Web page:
Judge skeptical of challenge to federal marijuana prohibition

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The effort by four cannabis businesses, including one multistate operator, to undo federal marijuana prohibition via a constitutional challenge was met with skepticism by a federal judge in Massachusetts on Wednesday.

The cannabis companies, led by Chicago-based MSO Verano Holdings, last year hired superlawyer David Boies to revisit an argument – dismissed in 2005 by the U.S. Supreme Court – that the federal Controlled Substances Act unconstitutionally harms their businesses.

Marijuana legality case meant for Supreme Court

The lawsuit once again is meant to reach the Supreme Court, where the plaintiffs hope the justices will issue a different ruling than the one reached 19 years ago, before the current patchwork of state-regulated marijuana markets.

According to news agency Reuters, Boies acknowledged in U.S. District Court in Springfield, Massachusetts, on Wednesday that asking a lower court judge to issue a ruling that contradicts the Supreme Court is a “big step.”

However, Boies added, U.S. District Judge Mark Mastroianni could simply find that the 2005 decision in Gonzalez v. Raich no longer applies because of how drastically the facts have changed.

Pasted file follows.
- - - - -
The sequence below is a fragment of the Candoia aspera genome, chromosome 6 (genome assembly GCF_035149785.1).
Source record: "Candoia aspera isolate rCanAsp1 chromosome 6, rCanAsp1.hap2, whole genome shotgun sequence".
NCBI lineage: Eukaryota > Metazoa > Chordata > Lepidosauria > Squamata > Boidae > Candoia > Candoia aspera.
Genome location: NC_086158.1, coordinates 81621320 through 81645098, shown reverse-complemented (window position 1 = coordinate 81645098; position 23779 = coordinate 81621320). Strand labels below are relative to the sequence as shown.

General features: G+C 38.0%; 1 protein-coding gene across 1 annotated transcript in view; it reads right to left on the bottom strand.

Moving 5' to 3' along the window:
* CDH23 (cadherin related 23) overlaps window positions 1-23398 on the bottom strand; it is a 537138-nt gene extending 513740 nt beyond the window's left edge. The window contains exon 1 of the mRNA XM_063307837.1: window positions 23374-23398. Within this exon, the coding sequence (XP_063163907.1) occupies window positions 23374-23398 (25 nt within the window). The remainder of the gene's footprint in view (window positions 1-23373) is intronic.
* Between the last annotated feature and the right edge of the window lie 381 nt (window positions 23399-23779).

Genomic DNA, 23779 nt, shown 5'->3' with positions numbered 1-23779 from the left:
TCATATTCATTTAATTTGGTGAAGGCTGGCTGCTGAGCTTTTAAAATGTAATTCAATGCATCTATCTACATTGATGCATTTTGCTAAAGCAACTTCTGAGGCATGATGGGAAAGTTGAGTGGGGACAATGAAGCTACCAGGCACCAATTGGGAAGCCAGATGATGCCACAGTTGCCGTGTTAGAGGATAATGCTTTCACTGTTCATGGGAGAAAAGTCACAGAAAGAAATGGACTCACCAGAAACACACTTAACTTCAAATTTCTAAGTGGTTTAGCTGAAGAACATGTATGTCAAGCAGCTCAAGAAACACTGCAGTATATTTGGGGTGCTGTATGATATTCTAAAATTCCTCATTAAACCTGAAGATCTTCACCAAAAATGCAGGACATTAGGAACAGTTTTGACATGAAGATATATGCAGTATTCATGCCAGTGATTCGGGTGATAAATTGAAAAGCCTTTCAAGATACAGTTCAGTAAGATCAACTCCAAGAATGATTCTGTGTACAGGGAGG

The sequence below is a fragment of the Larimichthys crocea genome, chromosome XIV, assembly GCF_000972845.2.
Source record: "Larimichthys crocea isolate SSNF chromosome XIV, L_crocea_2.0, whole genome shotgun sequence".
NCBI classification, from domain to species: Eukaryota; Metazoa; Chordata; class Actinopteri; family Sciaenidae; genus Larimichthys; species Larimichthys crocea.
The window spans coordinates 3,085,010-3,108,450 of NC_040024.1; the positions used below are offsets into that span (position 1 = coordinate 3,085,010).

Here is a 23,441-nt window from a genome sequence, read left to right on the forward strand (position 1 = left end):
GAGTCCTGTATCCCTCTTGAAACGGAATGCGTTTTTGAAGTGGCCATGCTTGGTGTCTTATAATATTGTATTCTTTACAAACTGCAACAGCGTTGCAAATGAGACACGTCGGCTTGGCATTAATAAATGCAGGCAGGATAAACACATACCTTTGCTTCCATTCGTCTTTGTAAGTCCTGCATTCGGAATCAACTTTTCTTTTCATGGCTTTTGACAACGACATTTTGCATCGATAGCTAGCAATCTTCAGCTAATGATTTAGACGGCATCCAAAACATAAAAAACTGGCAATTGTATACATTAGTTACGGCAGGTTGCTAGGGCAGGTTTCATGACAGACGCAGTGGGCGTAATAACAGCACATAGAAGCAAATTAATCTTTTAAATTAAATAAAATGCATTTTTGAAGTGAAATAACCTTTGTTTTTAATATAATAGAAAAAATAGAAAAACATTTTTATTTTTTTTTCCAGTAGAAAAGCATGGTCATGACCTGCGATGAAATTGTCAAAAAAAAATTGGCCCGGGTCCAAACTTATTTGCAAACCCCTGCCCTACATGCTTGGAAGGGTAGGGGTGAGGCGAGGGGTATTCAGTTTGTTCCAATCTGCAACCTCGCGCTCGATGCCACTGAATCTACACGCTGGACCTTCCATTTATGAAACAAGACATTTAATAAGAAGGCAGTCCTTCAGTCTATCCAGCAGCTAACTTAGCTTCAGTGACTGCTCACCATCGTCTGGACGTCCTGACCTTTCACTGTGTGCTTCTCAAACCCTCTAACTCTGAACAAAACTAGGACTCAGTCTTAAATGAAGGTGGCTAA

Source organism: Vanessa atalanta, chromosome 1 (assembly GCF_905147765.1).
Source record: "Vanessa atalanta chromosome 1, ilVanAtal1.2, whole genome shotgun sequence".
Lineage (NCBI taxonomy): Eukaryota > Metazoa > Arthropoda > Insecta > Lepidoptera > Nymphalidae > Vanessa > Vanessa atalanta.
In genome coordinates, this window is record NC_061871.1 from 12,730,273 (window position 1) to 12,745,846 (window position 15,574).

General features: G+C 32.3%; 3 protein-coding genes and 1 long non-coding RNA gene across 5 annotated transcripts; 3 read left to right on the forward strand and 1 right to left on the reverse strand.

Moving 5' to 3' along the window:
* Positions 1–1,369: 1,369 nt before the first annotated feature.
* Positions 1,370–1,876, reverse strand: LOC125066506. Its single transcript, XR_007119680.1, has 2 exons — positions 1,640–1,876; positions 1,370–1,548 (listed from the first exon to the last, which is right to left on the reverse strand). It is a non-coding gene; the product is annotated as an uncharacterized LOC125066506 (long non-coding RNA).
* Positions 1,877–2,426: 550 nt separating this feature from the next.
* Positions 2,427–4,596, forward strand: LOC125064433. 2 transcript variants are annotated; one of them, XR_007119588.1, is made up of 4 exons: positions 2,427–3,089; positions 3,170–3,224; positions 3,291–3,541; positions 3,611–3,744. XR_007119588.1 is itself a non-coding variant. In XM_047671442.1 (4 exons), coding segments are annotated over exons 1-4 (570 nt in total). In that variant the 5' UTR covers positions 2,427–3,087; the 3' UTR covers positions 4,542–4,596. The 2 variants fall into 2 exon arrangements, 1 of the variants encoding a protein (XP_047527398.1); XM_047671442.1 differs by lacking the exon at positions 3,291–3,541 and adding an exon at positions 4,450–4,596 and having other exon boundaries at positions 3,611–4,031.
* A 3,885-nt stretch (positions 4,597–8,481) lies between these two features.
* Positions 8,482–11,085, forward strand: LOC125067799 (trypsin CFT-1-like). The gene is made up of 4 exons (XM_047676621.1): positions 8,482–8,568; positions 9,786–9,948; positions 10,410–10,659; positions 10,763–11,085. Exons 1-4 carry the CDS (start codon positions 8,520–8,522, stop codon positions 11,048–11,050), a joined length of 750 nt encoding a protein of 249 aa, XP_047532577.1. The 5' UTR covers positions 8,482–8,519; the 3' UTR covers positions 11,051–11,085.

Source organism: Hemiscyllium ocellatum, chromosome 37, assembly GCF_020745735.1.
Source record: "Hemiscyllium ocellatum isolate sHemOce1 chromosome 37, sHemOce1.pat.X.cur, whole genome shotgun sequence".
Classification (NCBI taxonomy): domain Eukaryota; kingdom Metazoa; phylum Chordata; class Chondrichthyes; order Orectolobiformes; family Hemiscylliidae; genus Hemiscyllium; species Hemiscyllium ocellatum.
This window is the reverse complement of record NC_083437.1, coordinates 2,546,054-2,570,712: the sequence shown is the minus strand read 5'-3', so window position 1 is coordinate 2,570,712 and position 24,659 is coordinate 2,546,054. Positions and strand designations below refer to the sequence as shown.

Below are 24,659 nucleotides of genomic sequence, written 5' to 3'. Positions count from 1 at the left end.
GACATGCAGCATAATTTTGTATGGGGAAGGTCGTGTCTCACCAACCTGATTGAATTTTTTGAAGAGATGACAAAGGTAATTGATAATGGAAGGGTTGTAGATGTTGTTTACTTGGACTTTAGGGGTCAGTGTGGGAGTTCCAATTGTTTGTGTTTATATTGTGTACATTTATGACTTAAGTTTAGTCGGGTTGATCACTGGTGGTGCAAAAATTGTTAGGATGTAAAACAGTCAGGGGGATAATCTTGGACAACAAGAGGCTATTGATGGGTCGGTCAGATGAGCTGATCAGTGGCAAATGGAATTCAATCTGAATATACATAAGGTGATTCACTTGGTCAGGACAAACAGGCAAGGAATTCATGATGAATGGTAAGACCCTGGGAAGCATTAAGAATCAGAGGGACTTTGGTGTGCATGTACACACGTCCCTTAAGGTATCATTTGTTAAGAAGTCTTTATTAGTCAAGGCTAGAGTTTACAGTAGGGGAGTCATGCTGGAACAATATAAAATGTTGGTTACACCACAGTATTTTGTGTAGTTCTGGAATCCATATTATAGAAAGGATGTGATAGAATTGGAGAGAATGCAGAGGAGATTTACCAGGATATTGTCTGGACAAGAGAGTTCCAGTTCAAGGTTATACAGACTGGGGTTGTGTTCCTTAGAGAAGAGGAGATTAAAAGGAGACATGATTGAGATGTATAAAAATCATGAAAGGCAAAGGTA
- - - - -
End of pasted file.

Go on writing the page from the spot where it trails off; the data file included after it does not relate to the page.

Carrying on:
“I think there can be no doubt that the predicates of that decision no longer exist,” Boies argued, according to Reuters.

Mastroianni reacted coolly to Boies’ suggestion that a lower court justice could undo a Supreme Court ruling.

“Even if I’m accepting that everything you’re saying is true, it’s for the Supreme Court to change,” the judge said, according to Reuters.

It’s unclear when Mastroianni might issue a ruling, which could then be appealed, the next step on the way to any case the Supreme Court might choose to hear.

It’s also unclear whether cannabis companies would pursue that route even after if the Biden administration’s effort to reschedule marijuana as less dangerous under federal law – thus unlocking tax relief – is finalized.

Verano did not respond to a request for comment from MJBizDaily.

Cannabis companies behind court cases

In addition to Verano, plaintiffs in the case include Massachusetts-based retailer Canna Provisions, Treevit delivery service CEO Gyasi Sellers and marijuana cultivator Wiseacre Farm.

In 2005, only a few states had legal medical marijuana programs, and even personal grows risked raids from federal law enforcement.

Now, nearly half the country has access to regulated adult-use marijuana, and publicly traded cannabis companies operate without interference from federal law enforcement.

And in a separate 2021 decision brought by a Colorado company challenging the IRS’ prohibition on cannabis business deductions, conservative U.S. Supreme Court Justice Clarence Thomas wrote that federal marijuana law might no longer be “necessary or proper” given state legalization laws.

In an opinion on Standing Akimbo v. the United States, Thomas said the status quo “strains basic principles of federalism.”

Notably, the current high court is dominated by former members of The Federalist Society, a libertarian advocacy group.

Boies pointed to Thomas’ 2021 statement in the Standing Akimbo case on Wednesday while arguing before Mastroianni.